The act of volunteering may be an activity undertaken for several reasons. Whether seeking to meet new people, gain new skills and experience or make a difference by helping out in the community, volunteering may be a rewarding use of free time. It seems a recent publication may indicate those who volunteer may experience several other benefits, primarily benefits relating to positive health and well-being. Since 2001, a cross-national survey of attitudes and behaviour, known as known as the European Social Survey (ESS), uses probability samples to which aim to represent all persons aged 15 and over and resident in several European countries. The European Social Survey aims to be conducted every two years and it seems the results from 2012 and 2013 may have yielded new information regarding individuals who volunteer. Researchers from Ghent University, Belgium, analysed the data acquired from the sixth round of the European Social Survey, conducted between 2012 and 2013, and their published results seem to indicate a correlation between improved employment and health.
During the sixth round of the European Social Survey, which surveyed 42926 individuals within 29 countries, found more than 23% of the respondents were reportedly involved in work for voluntary organisations at least once every six months. Evidence for a positive association between volunteering and health seems to have been found across different age groups in countries such as Belgium, Bulgaria, Cyprus, Czech Republic, Germany, Denmark, Spain, Estonia, Finland, France, United Kingdom, Hungary, Ireland, Italy, Lithuania, Netherlands, Poland, Portugal, Slovakia, Slovenia and Sweden. Data regarding the volunteer, health and socio-demographic characteristics from the individuals surveyed were analysed to test a hypothesis. The hypotheses the researchers set out to prove was to identify whether volunteering is directly associated with an improved self-rated health. In order to test this hypothesis, the researchers analysed data from the European Social Survey and the data collected from the randomly selected participants.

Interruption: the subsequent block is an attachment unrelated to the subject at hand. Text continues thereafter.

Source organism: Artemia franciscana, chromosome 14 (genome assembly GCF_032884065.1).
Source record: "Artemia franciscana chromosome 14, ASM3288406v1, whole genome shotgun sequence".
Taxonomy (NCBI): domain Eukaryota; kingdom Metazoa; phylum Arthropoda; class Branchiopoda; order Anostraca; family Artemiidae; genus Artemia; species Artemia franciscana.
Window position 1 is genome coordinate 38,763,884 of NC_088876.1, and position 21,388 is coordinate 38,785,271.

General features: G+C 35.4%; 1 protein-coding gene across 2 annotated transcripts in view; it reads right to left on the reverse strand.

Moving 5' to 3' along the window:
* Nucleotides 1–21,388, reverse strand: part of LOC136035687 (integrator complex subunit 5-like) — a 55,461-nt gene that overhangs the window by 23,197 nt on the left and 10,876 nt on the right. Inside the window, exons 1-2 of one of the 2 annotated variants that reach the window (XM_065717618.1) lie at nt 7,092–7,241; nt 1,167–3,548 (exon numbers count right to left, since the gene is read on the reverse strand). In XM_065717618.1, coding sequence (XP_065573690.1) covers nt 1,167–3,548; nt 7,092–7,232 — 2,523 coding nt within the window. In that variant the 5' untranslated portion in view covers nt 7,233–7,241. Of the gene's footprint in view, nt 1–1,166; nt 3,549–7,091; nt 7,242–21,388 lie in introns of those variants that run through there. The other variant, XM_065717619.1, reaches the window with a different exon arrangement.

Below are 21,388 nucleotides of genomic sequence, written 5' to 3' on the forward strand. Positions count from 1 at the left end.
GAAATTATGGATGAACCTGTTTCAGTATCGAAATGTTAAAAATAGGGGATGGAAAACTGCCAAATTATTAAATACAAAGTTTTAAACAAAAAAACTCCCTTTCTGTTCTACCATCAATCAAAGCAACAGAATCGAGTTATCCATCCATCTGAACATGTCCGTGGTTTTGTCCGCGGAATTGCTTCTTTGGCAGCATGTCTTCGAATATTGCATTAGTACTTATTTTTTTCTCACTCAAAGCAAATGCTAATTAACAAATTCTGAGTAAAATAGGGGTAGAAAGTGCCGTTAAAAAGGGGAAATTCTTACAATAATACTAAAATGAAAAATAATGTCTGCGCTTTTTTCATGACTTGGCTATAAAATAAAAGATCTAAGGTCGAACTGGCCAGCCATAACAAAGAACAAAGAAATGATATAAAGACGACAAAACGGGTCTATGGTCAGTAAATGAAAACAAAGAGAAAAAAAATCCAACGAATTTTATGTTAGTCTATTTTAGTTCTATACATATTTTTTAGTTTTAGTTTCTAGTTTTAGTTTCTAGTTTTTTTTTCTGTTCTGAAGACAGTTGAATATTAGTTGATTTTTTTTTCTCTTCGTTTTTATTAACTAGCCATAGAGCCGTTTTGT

According to the study, countries with fewer than two million residents had around 800 individuals selected to participate and in countries with a population larger than two million, a minimum of 1500 individuals were selected. To identify the individuals involved with volunteer work, participants were asked how often they may have been involved with a voluntary or charitable organisation in the past 12 months. In addition to determining each individual’s volunteer status, questions were asked about religious beliefs, education level, gender, age and a number of other data variables which were analysed. After the results were collected and the data analysed, the research indicated 24.1% of the subjects were involved with a voluntary or charitable organisation in the past 12 months. Volunteers were also asked to provide a self-rating of their health and, on average, volunteers seemed to provide a health rating which averaged 0.106 standard deviations higher than individuals involved in volunteer work.
This result of the data analysed seems to have lead scholars in health and social sciences to believe volunteer work may be linked to beneficial health-related outcomes. These findings seem to also be supported by neuroscience research, which aims provide a different perspective while also indicating the benefits of volunteering. The neuroscience research indicates there seems to be a release of positive hormones often seen related to caregiving, such as oxytocin and progesterone which have the capacity to regulate stress and inflammation. With the scientific evidence presented and the correlations in data identified, the research believed those who participated in volunteer and charitable work seem to demonstrate improvements in self-esteem, self-efficacy and social integration; these attributes being, those which seem to have an overall positive effect on health. In addition to the social benefits volunteering may have, increased physical and cognitive activity may also result from volunteering. All this evidence and the data analysed seems to support the hypothesis which suggests volunteering and involvement in charity work may yield positive results relating to mental and physical health.
How might the results of this study change the way volunteering is perceived?